In this clip from Thursday night’s new episode of Garfunkel and Oates, Kate Micucci and Riki Lindhome sing “Pregnant Women Are Smug.”
Also, see the baby shower scene from the same episode in which Kate and Riki’s gifts go unappreciated.
This pair of indies currently has one thing in common: they’re both at 50% on the Tomatometer. The festival’s been buzzing about Philip Seymour Hoffman’s Oscar worthy performance in “Capote.” “Bubble” features director Steven Soderbergh’s return to his indie roots.
There’s already Oscar buzz for Philip Seymour Hoffman’s meticulous performance as "In Cold Blood" author Truman Capote. Covering the period of his life during the writing of his groundbreaking international best-seller, "Capote" also stars Oscar winner Chris Cooper and indie queen Catherine Keener. It starts off as a murder mystery as Capote and his research assistant, "To Kill a Mockingbird" author Nell Harper Lee (Keener), travel to the town of the murders to investigate the case. They are assisted by the reluctant Kansas Bureau of Investigations agent Alvin Dewey (Cooper). As the film progresses and Capote gets more infatuated with one of the imprisoned killers, Perry Smith (Clifton Collins Jr.), it becomes more of a film about their intimate relationship. The film is generally sympathetic towards the killer and author. Whether or not the two are just manipulating each other is ambiguous. The acting by the acclaimed leads, especially Hoffman’s, is top notch. Because the film follows Capote’s research of the murders, it is also engrossing throughout. This is not one of those dull biographies that chronicles the subject’s entire life, just a small defining period.
The film has divided the six critics who has reviewed it so far. It currently has a Tomatometer of 50%. While Philip Seymour Hoffman’s performance is universally praised, some critics think the biopic is long and uninteresting.
Steven Soderbergh’s film is a simple, yet effective drama. "Bubble" is about three coworkers in a doll factory. Martha (Debbie Doebereiner) is overweight, middle-aged, and lives with and takes care of her dad; Kyle (Dustin James Ashley) is a skinny young high school drop-out who lives with his mom; Rose (Misty Dawn Wilkins) is a young, attractive woman who also didn’t finish high school, has a daughter, and is separated from her husband. The three factory workers don’t make much and get pretty excited by a $50 bonus. A murder occurs and all three of their lives are thrown into a whirlwind. Shot in high-definition digital video, it takes a realistic approach by casting mostly unknowns, setting it in a small town with interiors that are not overly staged and utilizing natural lighting without the usual Hollywood gloss. There are also no fancy camera angles or distracting editing techniques. It looks more like a home video then a cinematic film. All of this makes the film feel very naturalistic, almost as if Soderbergh just took a chunk of these characters’ lives and presented it to us.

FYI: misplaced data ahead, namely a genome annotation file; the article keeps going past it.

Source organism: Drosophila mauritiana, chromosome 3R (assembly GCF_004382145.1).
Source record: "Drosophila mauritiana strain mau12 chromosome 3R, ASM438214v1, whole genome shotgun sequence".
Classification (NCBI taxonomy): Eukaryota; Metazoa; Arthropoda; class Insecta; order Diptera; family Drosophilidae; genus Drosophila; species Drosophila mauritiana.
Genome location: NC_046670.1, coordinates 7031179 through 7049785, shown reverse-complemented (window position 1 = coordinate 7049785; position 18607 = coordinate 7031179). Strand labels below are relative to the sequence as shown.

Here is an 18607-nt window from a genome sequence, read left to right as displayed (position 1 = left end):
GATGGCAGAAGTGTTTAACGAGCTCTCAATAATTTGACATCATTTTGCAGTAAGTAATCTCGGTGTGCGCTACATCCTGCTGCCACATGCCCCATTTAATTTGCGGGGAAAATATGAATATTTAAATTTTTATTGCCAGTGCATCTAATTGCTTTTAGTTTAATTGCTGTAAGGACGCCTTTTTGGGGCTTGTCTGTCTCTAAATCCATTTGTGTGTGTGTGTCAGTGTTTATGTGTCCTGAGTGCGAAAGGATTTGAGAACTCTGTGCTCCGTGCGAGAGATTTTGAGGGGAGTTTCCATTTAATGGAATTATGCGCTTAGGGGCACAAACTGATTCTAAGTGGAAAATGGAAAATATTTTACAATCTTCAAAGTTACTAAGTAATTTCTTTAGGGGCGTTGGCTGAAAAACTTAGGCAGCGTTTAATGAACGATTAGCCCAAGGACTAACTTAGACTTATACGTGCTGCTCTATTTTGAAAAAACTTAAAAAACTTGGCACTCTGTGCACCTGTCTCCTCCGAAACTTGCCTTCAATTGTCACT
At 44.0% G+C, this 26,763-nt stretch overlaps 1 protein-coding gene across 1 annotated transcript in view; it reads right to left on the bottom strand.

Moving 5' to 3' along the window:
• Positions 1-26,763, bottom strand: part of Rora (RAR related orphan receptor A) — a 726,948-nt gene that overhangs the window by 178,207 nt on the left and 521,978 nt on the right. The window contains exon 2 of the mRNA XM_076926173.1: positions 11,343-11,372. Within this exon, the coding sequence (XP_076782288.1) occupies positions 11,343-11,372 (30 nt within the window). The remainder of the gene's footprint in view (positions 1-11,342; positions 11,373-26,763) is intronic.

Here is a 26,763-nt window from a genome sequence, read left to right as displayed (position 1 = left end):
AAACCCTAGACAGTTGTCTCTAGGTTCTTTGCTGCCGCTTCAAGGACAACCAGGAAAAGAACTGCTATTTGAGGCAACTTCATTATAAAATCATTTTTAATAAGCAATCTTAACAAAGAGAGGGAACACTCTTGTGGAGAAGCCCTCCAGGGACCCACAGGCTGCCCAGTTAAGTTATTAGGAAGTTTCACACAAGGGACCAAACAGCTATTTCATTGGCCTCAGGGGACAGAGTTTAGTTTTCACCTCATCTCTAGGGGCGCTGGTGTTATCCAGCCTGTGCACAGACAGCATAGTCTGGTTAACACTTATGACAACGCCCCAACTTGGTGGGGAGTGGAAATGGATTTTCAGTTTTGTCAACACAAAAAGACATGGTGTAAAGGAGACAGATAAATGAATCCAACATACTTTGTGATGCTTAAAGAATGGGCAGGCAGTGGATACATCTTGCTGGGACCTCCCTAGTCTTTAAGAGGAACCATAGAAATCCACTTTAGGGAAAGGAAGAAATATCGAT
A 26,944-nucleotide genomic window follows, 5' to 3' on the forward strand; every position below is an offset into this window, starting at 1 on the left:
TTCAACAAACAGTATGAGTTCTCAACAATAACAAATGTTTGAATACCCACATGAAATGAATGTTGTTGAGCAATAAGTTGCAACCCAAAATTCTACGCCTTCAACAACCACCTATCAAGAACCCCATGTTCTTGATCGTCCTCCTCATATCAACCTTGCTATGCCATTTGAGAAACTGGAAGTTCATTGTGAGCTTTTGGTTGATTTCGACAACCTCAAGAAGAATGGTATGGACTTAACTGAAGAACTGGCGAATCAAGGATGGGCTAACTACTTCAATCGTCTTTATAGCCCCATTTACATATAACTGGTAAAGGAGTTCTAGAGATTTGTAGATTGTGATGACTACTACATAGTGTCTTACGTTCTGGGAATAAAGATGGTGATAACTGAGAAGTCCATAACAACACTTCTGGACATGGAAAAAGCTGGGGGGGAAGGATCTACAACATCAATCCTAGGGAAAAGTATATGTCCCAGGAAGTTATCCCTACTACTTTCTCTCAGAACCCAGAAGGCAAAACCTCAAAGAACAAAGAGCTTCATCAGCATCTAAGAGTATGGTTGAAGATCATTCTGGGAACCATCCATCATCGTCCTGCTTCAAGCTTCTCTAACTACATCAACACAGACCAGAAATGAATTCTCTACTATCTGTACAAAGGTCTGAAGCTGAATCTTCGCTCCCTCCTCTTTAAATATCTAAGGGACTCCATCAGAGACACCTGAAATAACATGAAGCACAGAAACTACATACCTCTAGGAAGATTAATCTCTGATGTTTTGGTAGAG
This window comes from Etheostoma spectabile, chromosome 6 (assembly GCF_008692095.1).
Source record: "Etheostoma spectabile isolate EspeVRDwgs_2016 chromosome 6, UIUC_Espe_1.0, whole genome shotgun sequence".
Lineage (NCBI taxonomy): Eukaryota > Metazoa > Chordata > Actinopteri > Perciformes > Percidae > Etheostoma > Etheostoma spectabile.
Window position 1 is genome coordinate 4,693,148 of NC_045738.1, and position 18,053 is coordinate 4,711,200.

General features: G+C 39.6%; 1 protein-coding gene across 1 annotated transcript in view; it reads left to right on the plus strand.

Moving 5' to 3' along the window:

Again, the film currently has a mixed reaction from critics with only six reviews. Its Tomatometer is an even 50%, with critics either loving the low-key approach or hating it.
Other Toronto International Film Festival Articles:
• Toronto Film Fest: Tsui Hark’s “Seven Swords” starring Donnie Yen
• Toronto Film Fest: World Premiere of "The Myth" starring Jackie Chan
• Toronto Film Fest: Tim Burton’s "Corpse Bride" starring Johnny Depp
• Toronto Film Fest: "Flightplan" with Jodie Foster and "Shopgirl" with Steve Martin
• Toronto Film Fest: "Wallace & Gromit: The Curse of the Were-Rabbit"